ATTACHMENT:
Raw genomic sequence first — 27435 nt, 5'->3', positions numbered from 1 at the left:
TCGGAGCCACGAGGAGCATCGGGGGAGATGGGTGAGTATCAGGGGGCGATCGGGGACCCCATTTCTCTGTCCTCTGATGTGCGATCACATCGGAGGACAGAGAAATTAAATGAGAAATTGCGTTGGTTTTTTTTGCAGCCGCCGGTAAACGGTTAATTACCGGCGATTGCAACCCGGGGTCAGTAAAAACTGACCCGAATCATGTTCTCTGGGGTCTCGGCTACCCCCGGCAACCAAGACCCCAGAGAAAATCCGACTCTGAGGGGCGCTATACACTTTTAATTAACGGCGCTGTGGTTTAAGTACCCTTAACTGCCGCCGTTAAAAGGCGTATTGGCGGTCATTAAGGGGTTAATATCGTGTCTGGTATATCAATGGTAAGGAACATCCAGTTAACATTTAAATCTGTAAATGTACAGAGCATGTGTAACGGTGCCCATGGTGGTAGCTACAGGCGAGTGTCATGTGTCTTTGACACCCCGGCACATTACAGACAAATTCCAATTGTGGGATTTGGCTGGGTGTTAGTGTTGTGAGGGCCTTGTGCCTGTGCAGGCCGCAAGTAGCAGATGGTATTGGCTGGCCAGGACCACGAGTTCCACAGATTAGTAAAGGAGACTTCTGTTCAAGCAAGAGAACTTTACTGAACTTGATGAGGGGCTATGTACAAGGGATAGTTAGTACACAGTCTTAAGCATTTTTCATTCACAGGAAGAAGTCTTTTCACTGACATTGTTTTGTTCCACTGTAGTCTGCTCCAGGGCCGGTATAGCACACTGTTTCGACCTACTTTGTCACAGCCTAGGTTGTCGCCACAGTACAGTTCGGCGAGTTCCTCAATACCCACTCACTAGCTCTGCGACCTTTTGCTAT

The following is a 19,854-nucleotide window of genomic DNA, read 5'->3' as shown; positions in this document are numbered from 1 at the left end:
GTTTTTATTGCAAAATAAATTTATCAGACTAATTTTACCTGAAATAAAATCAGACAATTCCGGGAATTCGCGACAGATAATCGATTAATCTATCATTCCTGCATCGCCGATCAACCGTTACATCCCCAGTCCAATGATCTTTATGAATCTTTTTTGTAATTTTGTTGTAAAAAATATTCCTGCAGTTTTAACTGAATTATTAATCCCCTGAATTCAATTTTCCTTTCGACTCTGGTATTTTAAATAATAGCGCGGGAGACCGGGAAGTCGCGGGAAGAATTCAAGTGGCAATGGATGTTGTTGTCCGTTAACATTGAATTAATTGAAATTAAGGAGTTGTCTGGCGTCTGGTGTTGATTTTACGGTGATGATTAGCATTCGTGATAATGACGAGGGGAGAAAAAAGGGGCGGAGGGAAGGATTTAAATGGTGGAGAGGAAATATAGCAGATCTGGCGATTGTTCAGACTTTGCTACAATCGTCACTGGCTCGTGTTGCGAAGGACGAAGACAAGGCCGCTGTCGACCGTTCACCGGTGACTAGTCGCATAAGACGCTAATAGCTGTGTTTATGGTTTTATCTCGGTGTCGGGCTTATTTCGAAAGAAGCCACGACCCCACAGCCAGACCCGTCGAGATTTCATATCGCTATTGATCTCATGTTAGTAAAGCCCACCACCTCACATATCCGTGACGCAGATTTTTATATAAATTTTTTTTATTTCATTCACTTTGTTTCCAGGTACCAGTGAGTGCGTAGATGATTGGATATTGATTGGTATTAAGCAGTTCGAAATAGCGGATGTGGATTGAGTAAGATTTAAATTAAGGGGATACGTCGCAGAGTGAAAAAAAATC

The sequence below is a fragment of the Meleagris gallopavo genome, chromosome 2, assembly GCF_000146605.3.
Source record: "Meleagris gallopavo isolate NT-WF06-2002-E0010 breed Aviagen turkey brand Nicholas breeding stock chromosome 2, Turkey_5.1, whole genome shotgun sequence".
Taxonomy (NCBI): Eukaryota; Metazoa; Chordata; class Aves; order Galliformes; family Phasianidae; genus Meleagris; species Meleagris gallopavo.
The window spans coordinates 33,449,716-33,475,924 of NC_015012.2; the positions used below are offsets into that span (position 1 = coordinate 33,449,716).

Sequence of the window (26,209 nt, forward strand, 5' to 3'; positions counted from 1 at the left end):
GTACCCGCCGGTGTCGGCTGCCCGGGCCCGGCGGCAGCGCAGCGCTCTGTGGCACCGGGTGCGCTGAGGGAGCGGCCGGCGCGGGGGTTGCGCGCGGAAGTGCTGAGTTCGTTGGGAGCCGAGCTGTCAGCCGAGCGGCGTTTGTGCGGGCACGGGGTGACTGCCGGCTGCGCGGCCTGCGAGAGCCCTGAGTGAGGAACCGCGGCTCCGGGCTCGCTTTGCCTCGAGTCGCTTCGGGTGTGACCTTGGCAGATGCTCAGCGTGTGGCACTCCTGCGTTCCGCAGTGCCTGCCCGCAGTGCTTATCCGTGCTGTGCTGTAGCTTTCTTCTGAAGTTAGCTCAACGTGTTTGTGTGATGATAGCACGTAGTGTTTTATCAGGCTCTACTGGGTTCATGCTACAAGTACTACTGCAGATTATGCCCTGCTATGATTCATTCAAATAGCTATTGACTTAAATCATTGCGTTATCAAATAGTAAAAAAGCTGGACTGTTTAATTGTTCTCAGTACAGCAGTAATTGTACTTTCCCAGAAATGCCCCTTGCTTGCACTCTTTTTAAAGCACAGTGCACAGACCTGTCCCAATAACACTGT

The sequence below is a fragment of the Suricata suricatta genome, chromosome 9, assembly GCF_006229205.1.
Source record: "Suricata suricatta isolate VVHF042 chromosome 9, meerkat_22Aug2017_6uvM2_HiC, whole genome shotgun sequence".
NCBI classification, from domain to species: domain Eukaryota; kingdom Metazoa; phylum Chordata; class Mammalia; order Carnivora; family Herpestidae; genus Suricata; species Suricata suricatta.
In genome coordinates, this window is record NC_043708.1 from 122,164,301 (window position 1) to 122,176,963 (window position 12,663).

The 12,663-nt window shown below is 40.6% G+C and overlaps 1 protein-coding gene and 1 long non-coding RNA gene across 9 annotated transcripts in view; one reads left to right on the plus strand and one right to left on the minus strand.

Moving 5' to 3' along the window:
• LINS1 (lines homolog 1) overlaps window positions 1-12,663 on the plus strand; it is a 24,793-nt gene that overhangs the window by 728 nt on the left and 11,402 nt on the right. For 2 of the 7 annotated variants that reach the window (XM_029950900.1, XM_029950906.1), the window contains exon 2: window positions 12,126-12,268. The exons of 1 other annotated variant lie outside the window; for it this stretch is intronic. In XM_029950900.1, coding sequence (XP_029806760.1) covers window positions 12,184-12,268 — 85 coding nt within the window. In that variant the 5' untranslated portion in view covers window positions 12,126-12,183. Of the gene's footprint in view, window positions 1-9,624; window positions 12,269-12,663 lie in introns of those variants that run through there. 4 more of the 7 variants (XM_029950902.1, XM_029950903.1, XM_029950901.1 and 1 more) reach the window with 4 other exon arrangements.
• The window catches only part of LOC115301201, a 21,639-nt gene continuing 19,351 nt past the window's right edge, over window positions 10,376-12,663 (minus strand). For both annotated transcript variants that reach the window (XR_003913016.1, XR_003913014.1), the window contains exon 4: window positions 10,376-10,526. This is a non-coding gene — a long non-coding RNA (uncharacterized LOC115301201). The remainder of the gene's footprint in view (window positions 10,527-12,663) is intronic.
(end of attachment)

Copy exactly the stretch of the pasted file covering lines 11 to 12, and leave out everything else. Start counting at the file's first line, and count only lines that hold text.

The sequence below is a fragment of the Suricata suricatta genome, chromosome 9, assembly GCF_006229205.1.
Source record: "Suricata suricatta isolate VVHF042 chromosome 9, meerkat_22Aug2017_6uvM2_HiC, whole genome shotgun sequence".